Main French parties have little to celebrate in far-right's defeat
France's far-right National Front (FN) might have failed to win a single region in elections but its high score ties the hands of the two main parties with presidential elections 16 months away, observers said Monday.
The anti-immigration party's hopes of winning control of its first ever region were dashed on Sunday as voters turned out in force and switched their support to the centre-right Republicans and the Socialists of President Francois Hollande.
Despite being relegated to third place, the FN recorded its best-ever electoral score with 6.8 million votes.
The party's leader Marine Le Pen blasted the blocking tactics of the main parties and told supporters: "Nothing can stop us now."
"By tripling our number of councillors, we will be the main opposition force in most of the regions of France," she said.
The FN had led in six of 13 regions after the first round on December 6, propelled by anger over the moribund economy and fears sparked by last month's jihadist attacks in Paris that left 130 dead.
But on Sunday, the centre-right alliance of former president Nicolas Sarkozy took seven regions and the ruling Socialists won in five.
Key to the victory over the FN was the Socialists' decision to withdraw their candidates in the northern region where Le Pen was standing and in the south where her 26-year-old niece Marion Marechal Le Pen led the FN list.
That avoided diluting the vote and gave the centre-right candidates a clear run.
- 'Dam will break' -
Analysts said the traditional parties had little to celebrate.
"The dam has held for the time being but the FN is making consistent progress in this country and at some point, the dam is going to break," political analyst Stephane Rozes of the CAP think tank said.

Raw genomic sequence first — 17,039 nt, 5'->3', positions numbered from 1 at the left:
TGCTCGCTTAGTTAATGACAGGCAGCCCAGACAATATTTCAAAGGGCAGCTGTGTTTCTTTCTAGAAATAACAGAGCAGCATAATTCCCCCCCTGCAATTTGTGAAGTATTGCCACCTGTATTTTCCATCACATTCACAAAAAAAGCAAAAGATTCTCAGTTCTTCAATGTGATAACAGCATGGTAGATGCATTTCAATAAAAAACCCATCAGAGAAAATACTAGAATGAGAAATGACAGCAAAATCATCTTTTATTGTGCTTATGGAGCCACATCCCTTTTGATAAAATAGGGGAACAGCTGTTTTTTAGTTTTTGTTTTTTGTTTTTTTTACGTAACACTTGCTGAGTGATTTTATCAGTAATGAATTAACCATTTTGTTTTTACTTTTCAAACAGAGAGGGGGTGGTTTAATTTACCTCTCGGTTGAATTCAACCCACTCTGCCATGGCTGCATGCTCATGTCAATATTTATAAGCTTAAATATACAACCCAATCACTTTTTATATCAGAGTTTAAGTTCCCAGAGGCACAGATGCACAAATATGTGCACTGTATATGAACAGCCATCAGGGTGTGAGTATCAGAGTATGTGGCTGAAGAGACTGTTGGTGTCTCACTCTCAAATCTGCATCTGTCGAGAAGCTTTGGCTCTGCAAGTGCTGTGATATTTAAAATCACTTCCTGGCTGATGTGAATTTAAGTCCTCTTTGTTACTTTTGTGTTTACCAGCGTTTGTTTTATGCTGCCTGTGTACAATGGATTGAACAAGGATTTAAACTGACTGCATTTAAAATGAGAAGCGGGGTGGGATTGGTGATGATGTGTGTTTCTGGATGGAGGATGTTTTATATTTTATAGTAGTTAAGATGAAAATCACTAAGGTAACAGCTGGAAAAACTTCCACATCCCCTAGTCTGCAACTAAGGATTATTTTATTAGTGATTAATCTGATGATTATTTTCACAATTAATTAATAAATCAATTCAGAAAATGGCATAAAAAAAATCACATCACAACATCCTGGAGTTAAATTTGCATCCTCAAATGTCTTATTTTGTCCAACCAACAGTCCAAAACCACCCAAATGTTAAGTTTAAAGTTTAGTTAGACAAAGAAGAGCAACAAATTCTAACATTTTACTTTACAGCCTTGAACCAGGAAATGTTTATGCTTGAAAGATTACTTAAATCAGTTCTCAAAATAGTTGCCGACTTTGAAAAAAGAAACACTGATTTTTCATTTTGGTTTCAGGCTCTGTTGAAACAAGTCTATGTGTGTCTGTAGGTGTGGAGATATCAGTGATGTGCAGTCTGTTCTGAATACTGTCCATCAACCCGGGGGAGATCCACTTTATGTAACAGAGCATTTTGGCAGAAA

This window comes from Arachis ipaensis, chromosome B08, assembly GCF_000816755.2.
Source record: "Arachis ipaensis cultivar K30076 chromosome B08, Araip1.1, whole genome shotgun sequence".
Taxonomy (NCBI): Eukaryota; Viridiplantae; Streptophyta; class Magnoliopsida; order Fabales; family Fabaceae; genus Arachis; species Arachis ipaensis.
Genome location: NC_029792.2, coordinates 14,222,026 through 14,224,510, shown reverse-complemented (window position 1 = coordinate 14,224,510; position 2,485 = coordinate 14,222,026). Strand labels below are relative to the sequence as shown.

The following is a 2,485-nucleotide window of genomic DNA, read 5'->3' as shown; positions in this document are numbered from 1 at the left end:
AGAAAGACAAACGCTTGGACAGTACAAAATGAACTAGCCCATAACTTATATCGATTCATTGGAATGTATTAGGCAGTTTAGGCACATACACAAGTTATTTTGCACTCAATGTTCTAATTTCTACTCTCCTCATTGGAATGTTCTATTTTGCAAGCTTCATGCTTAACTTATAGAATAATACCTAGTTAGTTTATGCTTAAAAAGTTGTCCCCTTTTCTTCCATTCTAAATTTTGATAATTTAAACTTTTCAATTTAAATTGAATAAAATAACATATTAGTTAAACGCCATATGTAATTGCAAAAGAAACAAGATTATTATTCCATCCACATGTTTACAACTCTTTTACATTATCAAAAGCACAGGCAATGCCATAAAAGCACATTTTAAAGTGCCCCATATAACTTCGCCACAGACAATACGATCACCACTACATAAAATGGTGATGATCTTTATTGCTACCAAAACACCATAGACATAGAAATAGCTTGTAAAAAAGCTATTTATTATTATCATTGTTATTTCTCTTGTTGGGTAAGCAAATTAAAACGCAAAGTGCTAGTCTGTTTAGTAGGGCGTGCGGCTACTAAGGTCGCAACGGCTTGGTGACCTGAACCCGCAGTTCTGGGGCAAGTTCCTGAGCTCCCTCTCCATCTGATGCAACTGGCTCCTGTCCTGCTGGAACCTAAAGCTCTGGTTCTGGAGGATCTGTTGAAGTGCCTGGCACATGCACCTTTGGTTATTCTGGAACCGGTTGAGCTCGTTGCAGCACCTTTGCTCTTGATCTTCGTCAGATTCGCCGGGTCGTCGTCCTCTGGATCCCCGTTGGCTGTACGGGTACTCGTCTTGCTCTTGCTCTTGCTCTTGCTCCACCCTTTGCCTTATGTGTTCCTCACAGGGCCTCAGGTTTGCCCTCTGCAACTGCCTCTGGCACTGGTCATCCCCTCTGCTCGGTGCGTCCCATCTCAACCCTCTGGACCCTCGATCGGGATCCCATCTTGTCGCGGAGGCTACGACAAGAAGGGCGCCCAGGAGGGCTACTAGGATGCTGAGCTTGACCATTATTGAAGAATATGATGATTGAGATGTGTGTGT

The reverse from the first round of voting on December 6 was stark -- Marine Le Pen scored just over 42 percent in the economically depressed Nord-Pas-de-Calais-Picardie compared to nearly 58 percent for her centre-right rival Xavier Bertrand.
Yet in the first round she had scored 15 percent more than him.
In Provence-Alpes-Cote d'Azur on the south coast, the younger Le Pen was beaten by her centre-right rival by nearly 55 percent to 45 percent.
She had taken a commanding lead in the first round.
A former conservative prime minister, Francois Fillon, warned that Sunday's results "cannot wipe away December 6, which remains the true barometer of the state of the country."
The left-leaning Liberation newspaper said in an editorial that it was fear of the far-right which had mobilised the left, rather than any renewed enthusiasm for the Socialists.
The editorial urged the political class to come up with fresh ideas -- and fast.
"We have a year to begin rehabilitating political action (in France)," it said.
The Catholic newspaper La Croix said in its editorial: "If answers are not found to French people's concerns, the National Front will continue its progression until the presidential election."
The FN had hoped the regional polls would be a springboard for Le Pen's bid for the presidency in 2017.
Polls still show she would win the most votes in the first round of that election. But like on Sunday, her problem is likely to be the second round.
Her father and the FN's co-founder Jean-Marie Le Pen rocked the French establishment by reaching the second round of the 2002 presidential election but was defeated by Jacques Chirac as voters threw their support behind the mainstream candidate.
While many voters dislike the main parties banding together to defeat the far-right, another former conservative prime minister, Jean-Pierre Raffarin, said he believed the Republicans had no choice but to work with the Socialist government "because the National Front is a common enemy".
"We have to beat (the FN) through action and therefore there will be things we can do together," Raffarin told BFMTV.
© 2015 AFP